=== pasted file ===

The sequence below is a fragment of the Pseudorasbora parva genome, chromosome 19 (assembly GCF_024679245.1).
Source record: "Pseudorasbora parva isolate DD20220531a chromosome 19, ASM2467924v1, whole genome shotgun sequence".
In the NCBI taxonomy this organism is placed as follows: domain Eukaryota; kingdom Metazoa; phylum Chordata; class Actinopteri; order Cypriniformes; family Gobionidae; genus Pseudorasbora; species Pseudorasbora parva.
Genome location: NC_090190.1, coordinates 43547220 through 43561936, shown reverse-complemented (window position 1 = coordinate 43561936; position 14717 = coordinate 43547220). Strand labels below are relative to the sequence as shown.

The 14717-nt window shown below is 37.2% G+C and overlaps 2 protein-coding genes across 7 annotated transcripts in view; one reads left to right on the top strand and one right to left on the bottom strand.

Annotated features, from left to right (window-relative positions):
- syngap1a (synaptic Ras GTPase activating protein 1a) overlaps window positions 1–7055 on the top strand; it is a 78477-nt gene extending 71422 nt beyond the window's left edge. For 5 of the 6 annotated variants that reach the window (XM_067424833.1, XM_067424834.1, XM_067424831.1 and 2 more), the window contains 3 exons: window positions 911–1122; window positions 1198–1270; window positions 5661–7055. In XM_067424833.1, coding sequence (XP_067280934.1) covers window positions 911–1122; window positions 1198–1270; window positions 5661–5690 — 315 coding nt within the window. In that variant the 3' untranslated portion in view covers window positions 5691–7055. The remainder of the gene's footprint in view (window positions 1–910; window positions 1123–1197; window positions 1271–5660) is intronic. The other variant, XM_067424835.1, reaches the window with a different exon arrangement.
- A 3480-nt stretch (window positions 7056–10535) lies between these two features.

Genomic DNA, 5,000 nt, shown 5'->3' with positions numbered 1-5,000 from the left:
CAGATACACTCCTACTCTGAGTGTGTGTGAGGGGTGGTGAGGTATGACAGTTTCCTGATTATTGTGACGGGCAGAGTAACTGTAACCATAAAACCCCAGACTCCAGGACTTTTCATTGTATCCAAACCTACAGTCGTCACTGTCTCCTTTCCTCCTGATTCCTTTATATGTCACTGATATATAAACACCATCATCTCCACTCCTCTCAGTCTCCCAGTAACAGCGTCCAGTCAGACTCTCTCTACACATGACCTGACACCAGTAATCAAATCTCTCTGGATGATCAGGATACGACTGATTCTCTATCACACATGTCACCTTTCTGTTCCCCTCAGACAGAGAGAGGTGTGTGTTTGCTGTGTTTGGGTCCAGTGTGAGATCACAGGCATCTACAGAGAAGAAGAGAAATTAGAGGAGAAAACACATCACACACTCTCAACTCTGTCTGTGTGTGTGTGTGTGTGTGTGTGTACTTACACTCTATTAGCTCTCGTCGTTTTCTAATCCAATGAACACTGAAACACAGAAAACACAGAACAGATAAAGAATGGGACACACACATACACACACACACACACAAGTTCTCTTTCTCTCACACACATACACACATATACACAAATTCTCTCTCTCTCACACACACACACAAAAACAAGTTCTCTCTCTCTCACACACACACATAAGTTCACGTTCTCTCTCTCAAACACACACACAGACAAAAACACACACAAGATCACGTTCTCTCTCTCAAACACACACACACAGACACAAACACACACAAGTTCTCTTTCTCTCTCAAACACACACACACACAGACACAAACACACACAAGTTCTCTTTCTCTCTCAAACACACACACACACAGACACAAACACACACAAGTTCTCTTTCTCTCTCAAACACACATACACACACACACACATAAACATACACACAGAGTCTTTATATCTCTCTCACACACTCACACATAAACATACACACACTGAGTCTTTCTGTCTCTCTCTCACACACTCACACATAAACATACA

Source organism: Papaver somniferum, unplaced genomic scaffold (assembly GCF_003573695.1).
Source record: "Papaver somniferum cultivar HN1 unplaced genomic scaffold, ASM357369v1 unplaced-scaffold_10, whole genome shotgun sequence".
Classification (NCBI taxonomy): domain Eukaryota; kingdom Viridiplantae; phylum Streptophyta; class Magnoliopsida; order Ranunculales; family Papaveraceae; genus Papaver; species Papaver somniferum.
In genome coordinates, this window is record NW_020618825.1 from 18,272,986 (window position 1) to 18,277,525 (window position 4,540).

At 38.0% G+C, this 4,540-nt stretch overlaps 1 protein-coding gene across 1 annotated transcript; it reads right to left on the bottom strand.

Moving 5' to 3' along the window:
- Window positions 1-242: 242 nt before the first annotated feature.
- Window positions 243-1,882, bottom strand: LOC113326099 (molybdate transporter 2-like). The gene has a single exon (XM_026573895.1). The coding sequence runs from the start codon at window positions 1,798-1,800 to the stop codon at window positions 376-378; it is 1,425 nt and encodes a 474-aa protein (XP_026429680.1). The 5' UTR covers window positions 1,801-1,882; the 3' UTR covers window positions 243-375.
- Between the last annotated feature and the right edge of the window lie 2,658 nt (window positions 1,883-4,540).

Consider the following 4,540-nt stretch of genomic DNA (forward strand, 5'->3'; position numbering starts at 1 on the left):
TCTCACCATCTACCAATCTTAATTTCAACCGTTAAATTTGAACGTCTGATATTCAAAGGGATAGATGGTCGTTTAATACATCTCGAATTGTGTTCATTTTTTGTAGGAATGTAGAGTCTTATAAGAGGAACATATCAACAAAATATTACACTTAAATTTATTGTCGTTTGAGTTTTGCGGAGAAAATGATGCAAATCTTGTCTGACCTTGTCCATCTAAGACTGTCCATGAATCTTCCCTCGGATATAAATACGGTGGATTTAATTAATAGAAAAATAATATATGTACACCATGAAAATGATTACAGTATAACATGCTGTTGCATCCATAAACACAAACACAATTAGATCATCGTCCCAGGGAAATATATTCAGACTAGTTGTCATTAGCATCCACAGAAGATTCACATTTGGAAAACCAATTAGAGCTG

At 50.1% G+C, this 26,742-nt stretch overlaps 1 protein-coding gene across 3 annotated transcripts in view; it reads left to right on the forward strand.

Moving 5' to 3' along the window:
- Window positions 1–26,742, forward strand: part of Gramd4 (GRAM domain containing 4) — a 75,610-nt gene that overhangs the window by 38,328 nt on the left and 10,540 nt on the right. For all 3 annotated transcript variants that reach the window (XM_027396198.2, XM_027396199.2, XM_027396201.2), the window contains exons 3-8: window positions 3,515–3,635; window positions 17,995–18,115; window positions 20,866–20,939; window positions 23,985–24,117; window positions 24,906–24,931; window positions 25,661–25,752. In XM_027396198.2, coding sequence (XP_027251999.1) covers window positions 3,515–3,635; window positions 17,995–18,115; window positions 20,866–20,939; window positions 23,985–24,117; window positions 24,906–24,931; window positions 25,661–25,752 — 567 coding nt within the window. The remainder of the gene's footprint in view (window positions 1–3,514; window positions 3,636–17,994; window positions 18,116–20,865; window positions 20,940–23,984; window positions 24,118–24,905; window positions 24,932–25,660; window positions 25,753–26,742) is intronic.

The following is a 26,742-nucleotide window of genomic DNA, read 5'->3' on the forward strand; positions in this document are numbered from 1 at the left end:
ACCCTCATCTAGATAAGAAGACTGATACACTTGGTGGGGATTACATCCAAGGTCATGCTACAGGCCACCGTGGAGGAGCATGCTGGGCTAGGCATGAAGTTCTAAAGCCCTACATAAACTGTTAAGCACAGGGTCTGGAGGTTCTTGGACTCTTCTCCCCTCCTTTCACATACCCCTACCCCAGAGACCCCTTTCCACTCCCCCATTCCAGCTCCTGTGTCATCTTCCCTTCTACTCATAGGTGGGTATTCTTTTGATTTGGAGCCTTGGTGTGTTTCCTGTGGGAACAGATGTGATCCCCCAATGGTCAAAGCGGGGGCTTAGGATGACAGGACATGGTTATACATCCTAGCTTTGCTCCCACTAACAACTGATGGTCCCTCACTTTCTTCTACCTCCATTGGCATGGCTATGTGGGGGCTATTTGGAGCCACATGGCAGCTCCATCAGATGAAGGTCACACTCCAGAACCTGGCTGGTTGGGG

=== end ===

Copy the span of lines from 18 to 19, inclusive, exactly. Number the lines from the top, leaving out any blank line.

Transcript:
- Window positions 243-1,882, bottom strand: LOC113326099 (molybdate transporter 2-like). The gene has a single exon (XM_026573895.1). The coding sequence runs from the start codon at window positions 1,798-1,800 to the stop codon at window positions 376-378; it is 1,425 nt and encodes a 474-aa protein (XP_026429680.1). The 5' UTR covers window positions 1,801-1,882; the 3' UTR covers window positions 243-375.
- Between the last annotated feature and the right edge of the window lie 2,658 nt (window positions 1,883-4,540).